Thursday, August 6, 2009


DINA BABBITT with her mother, Johanna Gottlieb, in Nice, France, after the War.
DINA BABBITT / JANUARY 21, 1923- JULY 29, 2009
With a portrait of a Gypsy she painted in 1944 at Auschwitz Concentration Camp.
As a prisoner at Auschwitz, Dina Babbitt used her talent as an artist and portrait painter to save her life and that of her mother's.
As a Czech Jew she was sent to Auschwitz in 1943. An art student, she was singled out to decorate the walls in a children's barrack. As bizarre as this seems, someone decided to have this done. She found or stole paints to accomplish this and painted Snow White and the Seven Dwarfs, as well as animals, on the walls. Eventually this came to the attention of Josef Mengele, the notorious Nazi doctor known as the Angel of Death. He wanted her to document his experiments, but also asked her to paint portraits of gypsy prisoners. She replied that she would only do this if her mother also was spared. Otherwise she said that she was prepared to walk into the camp's electric fence. The Nazis allowed Dina's mother to join her.
After the war she lived in Paris with her mother. She was interviewed for a job with a cartoonist, an animator, Art Babbitt. She didn't get the job, but eventually married him. Coincidentally, he had worked for Disney on Snow White and the Seven Dwarfs. They moved to Los Angeles where she worked as an animator in films, and on cartoons. Her favorite was the commercial she did for Cap'n Crunch cereal.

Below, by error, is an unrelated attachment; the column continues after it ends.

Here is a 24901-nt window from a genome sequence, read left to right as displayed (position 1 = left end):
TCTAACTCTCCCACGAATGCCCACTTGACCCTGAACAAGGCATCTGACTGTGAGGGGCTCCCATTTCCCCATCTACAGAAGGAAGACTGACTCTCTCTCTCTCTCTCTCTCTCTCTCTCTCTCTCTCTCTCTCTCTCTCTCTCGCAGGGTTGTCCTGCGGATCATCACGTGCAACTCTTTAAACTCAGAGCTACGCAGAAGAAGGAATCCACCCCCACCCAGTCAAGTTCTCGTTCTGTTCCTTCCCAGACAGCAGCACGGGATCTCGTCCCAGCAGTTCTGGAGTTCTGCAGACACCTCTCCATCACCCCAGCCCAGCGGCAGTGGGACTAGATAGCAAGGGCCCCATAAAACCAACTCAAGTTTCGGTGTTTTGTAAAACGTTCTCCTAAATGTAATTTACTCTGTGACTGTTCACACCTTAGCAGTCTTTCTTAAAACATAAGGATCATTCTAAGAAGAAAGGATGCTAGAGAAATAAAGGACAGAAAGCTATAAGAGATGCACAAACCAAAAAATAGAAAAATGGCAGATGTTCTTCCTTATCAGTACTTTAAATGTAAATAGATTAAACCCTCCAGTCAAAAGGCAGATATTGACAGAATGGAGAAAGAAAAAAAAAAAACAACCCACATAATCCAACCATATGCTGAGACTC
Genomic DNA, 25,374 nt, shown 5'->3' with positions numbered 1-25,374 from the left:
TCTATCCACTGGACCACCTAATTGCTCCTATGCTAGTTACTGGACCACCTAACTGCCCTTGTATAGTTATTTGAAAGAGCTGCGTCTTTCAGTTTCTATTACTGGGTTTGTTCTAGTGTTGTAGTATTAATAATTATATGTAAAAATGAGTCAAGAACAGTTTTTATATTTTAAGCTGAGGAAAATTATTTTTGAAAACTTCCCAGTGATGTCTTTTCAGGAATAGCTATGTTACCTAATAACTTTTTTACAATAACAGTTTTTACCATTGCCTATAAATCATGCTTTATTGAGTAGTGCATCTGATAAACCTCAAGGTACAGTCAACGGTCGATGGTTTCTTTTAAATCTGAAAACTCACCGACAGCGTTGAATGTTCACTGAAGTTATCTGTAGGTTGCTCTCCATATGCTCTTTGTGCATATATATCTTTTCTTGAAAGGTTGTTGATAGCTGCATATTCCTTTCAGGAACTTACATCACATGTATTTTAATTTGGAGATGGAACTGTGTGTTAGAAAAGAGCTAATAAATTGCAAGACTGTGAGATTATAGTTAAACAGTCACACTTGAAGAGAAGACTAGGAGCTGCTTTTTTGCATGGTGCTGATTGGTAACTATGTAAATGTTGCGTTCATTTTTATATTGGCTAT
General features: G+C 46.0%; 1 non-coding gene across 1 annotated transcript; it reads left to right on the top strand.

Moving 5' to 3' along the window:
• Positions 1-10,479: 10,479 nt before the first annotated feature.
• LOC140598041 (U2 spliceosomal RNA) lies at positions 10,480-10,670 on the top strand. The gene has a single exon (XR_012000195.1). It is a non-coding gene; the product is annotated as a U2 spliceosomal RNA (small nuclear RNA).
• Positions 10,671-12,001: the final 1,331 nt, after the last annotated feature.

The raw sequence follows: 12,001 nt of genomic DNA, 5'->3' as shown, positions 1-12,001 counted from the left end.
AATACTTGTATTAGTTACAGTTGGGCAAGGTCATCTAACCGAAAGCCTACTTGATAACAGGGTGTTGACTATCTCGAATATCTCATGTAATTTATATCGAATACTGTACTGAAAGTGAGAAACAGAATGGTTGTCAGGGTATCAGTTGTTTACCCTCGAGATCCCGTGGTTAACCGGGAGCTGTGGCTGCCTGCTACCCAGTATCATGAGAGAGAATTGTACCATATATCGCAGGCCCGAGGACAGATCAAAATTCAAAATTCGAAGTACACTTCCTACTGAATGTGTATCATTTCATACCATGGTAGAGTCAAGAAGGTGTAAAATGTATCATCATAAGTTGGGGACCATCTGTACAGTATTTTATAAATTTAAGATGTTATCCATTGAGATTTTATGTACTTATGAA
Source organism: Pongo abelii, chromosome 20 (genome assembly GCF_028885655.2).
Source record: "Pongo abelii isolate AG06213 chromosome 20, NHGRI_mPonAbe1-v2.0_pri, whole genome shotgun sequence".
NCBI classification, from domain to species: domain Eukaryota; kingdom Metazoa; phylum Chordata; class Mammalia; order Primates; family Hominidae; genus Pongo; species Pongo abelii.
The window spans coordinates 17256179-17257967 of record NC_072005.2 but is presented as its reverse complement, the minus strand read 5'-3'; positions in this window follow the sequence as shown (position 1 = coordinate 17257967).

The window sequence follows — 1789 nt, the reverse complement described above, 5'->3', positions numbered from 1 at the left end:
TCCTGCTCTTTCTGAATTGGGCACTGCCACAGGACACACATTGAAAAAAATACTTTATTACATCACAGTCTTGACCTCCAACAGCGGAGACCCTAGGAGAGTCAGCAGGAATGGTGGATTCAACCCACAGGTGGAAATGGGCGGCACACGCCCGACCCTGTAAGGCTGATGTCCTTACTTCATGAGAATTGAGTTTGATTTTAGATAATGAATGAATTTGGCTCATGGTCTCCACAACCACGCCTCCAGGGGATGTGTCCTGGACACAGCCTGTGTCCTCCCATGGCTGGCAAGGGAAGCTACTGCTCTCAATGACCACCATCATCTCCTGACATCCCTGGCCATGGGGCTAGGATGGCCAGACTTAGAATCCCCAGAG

In recent years Ms. Babbitt sought to bring her paintings home from the Auschwitz-Birkenau Memorial State Museum in Poland. The Museum wouldn't allow her to retrieve them, saying their historical value outweighed her ownership. Recently the Museum has allowed reproduction of the art, allowing them to go to her, but the originals must remain in Poland to maintain their authenticity.
She treasured the paintings as much as the Museum did. A comic book version of her story has been made into a short film,"The Last Outrage". She died in Felton, Cal. at the age of 86


alaine@éclectique said...

How wonderful that she saved her Mother's life.

Lyn said...

Hi Alaine-
She seemed to be a very strong person all her life!

Jeane Myers said...

Lyn, another amazing story from you - thank you so much -

Unknown said...

Hi Lyn,

Wonderful that such a talent was not lost and that she helped to "preserve" the images of others. I'm glad that the museum wanted to keep the originals.

Lyn said...

Hi Jeane-
Thank you..It's amazing to me to find how many heroes have been among us..
The heart of the artist, right?

Lyn said...

Hi Derrick-
Thanks..I agree with you..if the museum were to release them they would just become another commodity.

Deedee said...

Wow. What an exemplary woman. I'd like to see that film-I will look it up...

Lyn said...

Hi Deedee-
It is wonderful to keep on discovering all these special people..most of them artists!
Thank you...


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